• 0

From my perspective Klopp is not infallible. I'd like him to change the timing of his substitutions a bit, as on a footballing level they seem a bit late sometimes. But that's a minor quibble considering the significant improvement in the side.

The things the article pulled him up on - his excitable touchline demeanor, plus his media work - chiefly the spat with Neville, were a bit unfair in my view, especially in such a positive post. I love his passion on the touchline, and I also love the fact that he defended his goalkeeper and had a pop at Neville.

I don't think he needs to wind his neck in. My understanding of the phrase is that it's a bit disrespectful to say it about our manager. It's the sort of thing that would apply to some no mark kicking off in the pub over nothing.

It was a good article and I am very much on board with the positivity about the progress we're seeing. But again, the third paragraph from the end seemed wide of the mark to me, but I certainly wouldn't go so far as to say Klopp is infallible, as obviously he isn't.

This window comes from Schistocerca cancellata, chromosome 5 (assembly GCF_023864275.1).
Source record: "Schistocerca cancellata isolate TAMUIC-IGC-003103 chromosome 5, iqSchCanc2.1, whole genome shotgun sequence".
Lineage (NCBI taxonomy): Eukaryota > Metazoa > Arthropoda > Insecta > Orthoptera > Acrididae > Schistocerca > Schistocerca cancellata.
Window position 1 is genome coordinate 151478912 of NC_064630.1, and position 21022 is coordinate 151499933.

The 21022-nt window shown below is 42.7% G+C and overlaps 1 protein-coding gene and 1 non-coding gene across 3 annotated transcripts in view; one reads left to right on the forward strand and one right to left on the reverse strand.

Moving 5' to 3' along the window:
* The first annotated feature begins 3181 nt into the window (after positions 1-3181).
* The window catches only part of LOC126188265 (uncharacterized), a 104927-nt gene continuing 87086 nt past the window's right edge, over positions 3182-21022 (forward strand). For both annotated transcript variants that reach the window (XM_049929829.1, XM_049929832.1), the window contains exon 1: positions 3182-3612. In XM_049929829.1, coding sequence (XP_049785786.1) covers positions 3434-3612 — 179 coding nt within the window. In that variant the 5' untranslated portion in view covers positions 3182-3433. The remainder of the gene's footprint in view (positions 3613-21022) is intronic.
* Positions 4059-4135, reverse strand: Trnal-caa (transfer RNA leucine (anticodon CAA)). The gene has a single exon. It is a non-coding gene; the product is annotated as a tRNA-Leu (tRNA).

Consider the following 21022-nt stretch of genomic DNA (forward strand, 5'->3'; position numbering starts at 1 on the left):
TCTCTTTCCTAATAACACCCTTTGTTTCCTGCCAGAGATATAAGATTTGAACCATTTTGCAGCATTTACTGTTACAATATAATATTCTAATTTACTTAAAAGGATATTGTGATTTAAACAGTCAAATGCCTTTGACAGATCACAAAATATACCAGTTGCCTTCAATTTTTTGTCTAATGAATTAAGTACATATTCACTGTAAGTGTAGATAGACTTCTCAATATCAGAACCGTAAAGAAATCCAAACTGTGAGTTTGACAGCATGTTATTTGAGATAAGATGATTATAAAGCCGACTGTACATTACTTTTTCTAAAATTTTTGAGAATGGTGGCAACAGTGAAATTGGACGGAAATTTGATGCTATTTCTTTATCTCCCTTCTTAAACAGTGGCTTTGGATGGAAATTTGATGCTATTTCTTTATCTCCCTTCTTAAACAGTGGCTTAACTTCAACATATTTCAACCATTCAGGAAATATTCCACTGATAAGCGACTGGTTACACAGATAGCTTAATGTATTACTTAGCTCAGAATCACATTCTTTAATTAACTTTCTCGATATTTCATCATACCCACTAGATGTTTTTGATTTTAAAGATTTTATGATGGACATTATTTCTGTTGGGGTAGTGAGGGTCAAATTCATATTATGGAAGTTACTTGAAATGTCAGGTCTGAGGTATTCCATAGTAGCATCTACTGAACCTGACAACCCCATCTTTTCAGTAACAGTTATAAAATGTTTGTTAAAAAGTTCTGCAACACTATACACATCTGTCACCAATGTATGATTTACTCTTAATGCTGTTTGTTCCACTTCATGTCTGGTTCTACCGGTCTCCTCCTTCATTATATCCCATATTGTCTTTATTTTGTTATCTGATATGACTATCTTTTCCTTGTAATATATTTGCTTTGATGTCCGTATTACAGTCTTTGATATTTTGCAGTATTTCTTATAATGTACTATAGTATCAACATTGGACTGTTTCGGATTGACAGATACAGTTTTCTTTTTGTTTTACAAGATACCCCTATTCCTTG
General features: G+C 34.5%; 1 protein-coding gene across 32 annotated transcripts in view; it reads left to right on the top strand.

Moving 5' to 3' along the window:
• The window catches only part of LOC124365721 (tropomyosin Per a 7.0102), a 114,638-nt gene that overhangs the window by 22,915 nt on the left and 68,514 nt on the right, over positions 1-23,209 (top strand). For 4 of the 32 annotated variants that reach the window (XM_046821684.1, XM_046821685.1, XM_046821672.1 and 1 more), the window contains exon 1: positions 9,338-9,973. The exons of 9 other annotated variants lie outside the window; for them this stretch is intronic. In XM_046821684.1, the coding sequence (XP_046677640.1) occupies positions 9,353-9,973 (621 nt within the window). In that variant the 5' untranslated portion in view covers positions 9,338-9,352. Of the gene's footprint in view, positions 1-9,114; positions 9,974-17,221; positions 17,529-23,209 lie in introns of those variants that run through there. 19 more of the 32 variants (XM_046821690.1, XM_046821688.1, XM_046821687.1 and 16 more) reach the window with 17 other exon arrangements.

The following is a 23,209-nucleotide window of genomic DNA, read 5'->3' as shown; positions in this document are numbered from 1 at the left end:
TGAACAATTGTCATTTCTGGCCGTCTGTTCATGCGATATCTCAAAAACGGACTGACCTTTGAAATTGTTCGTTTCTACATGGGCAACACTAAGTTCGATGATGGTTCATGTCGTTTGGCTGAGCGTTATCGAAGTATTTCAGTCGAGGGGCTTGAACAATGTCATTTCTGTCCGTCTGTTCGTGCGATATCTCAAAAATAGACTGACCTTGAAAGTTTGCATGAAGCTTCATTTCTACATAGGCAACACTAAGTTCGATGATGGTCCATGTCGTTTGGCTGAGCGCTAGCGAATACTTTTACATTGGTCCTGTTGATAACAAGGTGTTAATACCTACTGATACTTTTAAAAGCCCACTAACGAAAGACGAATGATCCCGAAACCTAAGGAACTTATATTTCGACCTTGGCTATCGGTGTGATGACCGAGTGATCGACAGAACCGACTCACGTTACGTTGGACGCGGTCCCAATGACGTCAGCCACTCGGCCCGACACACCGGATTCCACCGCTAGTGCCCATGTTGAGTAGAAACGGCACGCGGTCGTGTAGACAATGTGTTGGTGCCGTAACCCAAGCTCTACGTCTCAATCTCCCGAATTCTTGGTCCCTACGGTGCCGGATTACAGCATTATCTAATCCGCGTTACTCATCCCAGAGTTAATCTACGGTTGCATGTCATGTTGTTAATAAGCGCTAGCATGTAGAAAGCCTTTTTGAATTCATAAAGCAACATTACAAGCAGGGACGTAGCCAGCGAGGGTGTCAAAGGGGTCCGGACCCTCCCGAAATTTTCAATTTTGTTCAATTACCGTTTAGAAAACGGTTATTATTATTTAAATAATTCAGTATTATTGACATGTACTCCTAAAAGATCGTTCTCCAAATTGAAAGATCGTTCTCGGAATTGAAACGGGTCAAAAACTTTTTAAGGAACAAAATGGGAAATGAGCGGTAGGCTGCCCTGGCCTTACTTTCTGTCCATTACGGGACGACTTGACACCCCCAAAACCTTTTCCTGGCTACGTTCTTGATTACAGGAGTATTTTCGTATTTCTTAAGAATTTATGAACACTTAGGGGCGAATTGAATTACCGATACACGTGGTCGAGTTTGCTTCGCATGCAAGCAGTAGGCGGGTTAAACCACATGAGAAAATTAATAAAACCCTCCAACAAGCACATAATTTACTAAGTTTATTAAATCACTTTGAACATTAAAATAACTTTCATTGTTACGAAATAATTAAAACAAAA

Mind you, I can't think of another manager I'd swap him for. He is a great fit for Liverpool.

 

Spot on.  Saying Klopp should "wind his neck in" is something an Everton or United supporter would say.

    • 1

I thought it was a little bit childish to make the comment inferring Neville was a failure as a manager, only then to agree with his judgement by dropping the keeper anyway.

RE: His antics, I don't think John was referring to his excitable celebrations, more his giving out to the crowd when he deems they're reacting in ways he thinks are counter productive.


How did we lose out in any way from him doing either of those things? Quite the opposite, in fact.

Protecting his players and creating a decent atmosphere. What a bastard.
    • 7
Need a leader on the field as well as on the sidelines. Sometimes I wonder if Klopp is able to deliver that or whether his massive personality and natural leaning towards a team of equals will prevent it. Otherwise, he's great.